Opioid Overdose: America’s Addiction Problem

On March 29, 2017, President Donald J. Trump signed the Presidential Executive Order Establishing the President’s Commission on Combating Drug Addiction and the Opioid Crisis, in response to the dramatic uptick in deaths from drug overdoses; according to the CDC, in 2015, more than 52,000 deaths were caused by drug overdoses, and of these, upwards of 33,000 were caused by some type of opioid.  New Jersey Governor Chris Christie will lead this newly established commission, and is particularly well-suited to doing so, given his longstanding treatment of drug addiction as, “primarily a public health problem instead of a criminal justice issue.”  This viewpoint has only recently gained prominence in policy spheres; previously, the “War on Drugs” mentality focused on punitive measures for drug abuse, such as increased prison sentences, as opposed to providing greater access to treatment, rehabilitation programs, and other public health initiatives for drug users.

Though both public and private sector publications have long identified drug usage and overdose as a key issue facing the country, the 2017 County Health Rankings Key Findings Report, released in March 2017 and now in its eighth iteration, makes a point of discussing this epidemic in the U.S. as one key factor that is leading to a spike in premature death rates amongst Americans (premature death defined as death under 75 years of age).  The report summarizes the key findings of the County Health Rankings & Roadmaps program, and concludes in part that,

More Americans are dying prematurely, notably among our younger generations […] Drug overdose and other injury deaths heavily influenced the rise in premature death […] Drug overdose was by far the single leading cause of premature death by injury in 2015 and contributed to the accelerated rise in premature death from 2014 to 2015. Large suburban metro counties went from having the lowest to the highest rate of premature death due to drug overdose within the past decade.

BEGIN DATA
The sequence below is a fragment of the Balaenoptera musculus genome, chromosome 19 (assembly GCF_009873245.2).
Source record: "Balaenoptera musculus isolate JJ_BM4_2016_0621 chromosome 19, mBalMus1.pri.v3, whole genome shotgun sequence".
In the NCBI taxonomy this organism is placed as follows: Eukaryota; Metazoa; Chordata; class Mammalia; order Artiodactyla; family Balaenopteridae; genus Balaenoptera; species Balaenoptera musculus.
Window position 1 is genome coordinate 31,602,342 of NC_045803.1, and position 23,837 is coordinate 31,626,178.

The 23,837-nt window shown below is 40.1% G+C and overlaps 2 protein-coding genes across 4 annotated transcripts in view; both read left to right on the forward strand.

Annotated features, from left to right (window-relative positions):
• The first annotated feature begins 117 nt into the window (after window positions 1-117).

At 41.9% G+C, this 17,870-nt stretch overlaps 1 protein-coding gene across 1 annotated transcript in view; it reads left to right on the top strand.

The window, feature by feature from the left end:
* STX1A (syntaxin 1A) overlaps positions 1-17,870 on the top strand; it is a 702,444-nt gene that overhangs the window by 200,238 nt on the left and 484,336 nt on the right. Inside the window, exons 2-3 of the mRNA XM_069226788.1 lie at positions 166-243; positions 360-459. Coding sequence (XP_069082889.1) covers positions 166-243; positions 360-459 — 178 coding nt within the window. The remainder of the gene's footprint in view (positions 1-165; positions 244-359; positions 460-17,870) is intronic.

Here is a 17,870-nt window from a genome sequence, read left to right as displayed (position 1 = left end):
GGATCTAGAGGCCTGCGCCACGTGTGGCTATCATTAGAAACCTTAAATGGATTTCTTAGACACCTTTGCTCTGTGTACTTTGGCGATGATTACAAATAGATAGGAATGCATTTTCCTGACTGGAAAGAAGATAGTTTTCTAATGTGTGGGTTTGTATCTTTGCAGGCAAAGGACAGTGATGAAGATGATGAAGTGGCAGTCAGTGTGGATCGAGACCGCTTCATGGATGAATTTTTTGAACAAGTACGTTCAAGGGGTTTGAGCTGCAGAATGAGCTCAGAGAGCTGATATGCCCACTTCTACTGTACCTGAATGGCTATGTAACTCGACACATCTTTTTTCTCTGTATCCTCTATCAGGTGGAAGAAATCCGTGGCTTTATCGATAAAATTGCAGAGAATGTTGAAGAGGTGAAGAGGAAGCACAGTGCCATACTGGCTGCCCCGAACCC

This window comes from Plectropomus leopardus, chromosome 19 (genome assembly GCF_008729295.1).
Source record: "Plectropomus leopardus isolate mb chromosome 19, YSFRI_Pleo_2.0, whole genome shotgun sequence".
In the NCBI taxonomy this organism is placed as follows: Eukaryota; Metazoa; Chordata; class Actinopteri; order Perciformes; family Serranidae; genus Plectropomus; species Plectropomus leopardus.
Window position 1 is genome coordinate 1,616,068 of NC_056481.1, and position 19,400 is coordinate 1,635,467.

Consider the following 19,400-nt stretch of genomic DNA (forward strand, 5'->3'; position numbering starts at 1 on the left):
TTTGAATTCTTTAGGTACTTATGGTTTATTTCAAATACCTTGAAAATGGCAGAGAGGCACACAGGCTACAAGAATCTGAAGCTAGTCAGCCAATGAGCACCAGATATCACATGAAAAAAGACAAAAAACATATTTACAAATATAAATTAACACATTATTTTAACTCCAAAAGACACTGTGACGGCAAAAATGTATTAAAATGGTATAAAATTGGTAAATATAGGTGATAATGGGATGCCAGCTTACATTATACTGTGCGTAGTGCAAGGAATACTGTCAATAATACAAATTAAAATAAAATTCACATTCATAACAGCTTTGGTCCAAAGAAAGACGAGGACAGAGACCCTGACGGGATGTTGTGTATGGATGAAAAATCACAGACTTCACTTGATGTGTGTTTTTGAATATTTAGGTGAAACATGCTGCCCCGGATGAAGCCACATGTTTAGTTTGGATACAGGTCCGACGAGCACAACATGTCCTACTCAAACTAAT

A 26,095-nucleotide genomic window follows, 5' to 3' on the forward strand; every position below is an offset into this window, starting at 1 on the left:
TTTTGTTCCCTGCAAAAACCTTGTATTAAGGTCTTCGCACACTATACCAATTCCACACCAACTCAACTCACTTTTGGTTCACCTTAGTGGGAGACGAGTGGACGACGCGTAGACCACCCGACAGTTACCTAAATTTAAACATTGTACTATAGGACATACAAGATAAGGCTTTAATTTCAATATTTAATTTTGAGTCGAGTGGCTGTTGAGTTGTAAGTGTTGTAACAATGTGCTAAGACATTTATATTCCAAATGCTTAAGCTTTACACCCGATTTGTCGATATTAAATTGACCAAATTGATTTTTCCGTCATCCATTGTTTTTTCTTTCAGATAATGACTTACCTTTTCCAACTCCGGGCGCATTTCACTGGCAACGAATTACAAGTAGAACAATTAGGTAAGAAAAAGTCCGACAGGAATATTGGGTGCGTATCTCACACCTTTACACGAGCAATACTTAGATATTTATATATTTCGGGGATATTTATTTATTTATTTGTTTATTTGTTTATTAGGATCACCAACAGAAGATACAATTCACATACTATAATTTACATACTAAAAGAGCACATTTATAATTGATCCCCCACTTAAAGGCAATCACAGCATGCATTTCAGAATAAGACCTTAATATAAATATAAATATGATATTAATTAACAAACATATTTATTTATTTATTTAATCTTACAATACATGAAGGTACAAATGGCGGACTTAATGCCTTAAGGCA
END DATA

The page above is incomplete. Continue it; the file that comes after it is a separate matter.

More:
Though the report also indicates that, “for those ages 15–24, an increase in drug overdose deaths was part of the equation, but more deaths due to motor vehicle crashes and firearm fatalities also played a role in the accelerated rise in premature death,” it is clear that drug overdoses were critical in elevating the number of premature deaths.  Thus, President Trump’s Executive Order is the first step in a long process of solving a nationwide epidemic of drug abuse, but what remains to be seen are the next steps that the newly established Commission will take in combating the problem.  The hope, of course, is that whatever those steps may be, next year’s report from County Health Rankings will demonstrate their effectiveness, and the success of the President’s initiative.